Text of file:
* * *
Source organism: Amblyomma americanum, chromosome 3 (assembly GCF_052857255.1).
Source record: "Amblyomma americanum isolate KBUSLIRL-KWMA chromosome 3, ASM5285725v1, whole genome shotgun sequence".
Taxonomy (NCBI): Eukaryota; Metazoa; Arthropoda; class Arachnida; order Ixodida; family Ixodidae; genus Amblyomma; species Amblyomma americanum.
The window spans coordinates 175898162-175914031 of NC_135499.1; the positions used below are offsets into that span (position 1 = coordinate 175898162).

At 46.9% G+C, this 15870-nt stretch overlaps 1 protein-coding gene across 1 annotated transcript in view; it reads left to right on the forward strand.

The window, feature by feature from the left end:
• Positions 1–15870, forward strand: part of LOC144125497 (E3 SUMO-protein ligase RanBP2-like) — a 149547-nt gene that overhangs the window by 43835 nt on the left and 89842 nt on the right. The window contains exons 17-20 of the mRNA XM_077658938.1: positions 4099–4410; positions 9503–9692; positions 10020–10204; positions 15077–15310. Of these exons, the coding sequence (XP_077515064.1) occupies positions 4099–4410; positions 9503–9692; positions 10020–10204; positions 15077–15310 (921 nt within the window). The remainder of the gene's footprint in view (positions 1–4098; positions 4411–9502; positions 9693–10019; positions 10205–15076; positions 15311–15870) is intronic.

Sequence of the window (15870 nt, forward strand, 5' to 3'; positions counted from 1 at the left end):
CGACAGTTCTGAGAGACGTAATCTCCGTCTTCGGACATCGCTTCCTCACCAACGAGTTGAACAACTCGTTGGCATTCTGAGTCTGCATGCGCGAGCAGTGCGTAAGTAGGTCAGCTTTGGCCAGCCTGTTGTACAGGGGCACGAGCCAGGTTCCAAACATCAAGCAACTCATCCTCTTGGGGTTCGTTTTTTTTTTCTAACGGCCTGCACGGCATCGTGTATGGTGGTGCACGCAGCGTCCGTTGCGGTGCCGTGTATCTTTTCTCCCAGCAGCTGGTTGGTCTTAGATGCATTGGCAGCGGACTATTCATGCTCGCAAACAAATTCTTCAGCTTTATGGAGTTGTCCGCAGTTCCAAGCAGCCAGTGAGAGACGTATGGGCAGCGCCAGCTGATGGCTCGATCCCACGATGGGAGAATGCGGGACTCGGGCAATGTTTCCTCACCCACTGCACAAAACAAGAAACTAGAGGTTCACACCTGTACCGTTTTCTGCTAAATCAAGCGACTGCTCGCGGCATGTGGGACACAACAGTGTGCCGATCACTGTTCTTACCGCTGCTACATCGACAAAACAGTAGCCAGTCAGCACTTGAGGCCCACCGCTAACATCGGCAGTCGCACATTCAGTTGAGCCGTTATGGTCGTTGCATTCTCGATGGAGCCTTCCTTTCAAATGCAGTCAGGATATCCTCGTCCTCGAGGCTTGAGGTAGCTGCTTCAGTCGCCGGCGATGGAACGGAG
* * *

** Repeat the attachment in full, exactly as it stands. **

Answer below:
Source organism: Amblyomma americanum, chromosome 3 (assembly GCF_052857255.1).
Source record: "Amblyomma americanum isolate KBUSLIRL-KWMA chromosome 3, ASM5285725v1, whole genome shotgun sequence".
Taxonomy (NCBI): Eukaryota; Metazoa; Arthropoda; class Arachnida; order Ixodida; family Ixodidae; genus Amblyomma; species Amblyomma americanum.
The window spans coordinates 175898162-175914031 of NC_135499.1; the positions used below are offsets into that span (position 1 = coordinate 175898162).

At 46.9% G+C, this 15870-nt stretch overlaps 1 protein-coding gene across 1 annotated transcript in view; it reads left to right on the forward strand.

The window, feature by feature from the left end:
• Positions 1–15870, forward strand: part of LOC144125497 (E3 SUMO-protein ligase RanBP2-like) — a 149547-nt gene that overhangs the window by 43835 nt on the left and 89842 nt on the right. The window contains exons 17-20 of the mRNA XM_077658938.1: positions 4099–4410; positions 9503–9692; positions 10020–10204; positions 15077–15310. Of these exons, the coding sequence (XP_077515064.1) occupies positions 4099–4410; positions 9503–9692; positions 10020–10204; positions 15077–15310 (921 nt within the window). The remainder of the gene's footprint in view (positions 1–4098; positions 4411–9502; positions 9693–10019; positions 10205–15076; positions 15311–15870) is intronic.

Sequence of the window (15870 nt, forward strand, 5' to 3'; positions counted from 1 at the left end):
CGACAGTTCTGAGAGACGTAATCTCCGTCTTCGGACATCGCTTCCTCACCAACGAGTTGAACAACTCGTTGGCATTCTGAGTCTGCATGCGCGAGCAGTGCGTAAGTAGGTCAGCTTTGGCCAGCCTGTTGTACAGGGGCACGAGCCAGGTTCCAAACATCAAGCAACTCATCCTCTTGGGGTTCGTTTTTTTTTTCTAACGGCCTGCACGGCATCGTGTATGGTGGTGCACGCAGCGTCCGTTGCGGTGCCGTGTATCTTTTCTCCCAGCAGCTGGTTGGTCTTAGATGCATTGGCAGCGGACTATTCATGCTCGCAAACAAATTCTTCAGCTTTATGGAGTTGTCCGCAGTTCCAAGCAGCCAGTGAGAGACGTATGGGCAGCGCCAGCTGATGGCTCGATCCCACGATGGGAGAATGCGGGACTCGGGCAATGTTTCCTCACCCACTGCACAAAACAAGAAACTAGAGGTTCACACCTGTACCGTTTTCTGCTAAATCAAGCGACTGCTCGCGGCATGTGGGACACAACAGTGTGCCGATCACTGTTCTTACCGCTGCTACATCGACAAAACAGTAGCCAGTCAGCACTTGAGGCCCACCGCTAACATCGGCAGTCGCACATTCAGTTGAGCCGTTATGGTCGTTGCATTCTCGATGGAGCCTTCCTTTCAAATGCAGTCAGGATATCCTCGTCCTCGAGGCTTGAGGTAGCTGCTTCAGTCGCCGGCGATGGAACGGAG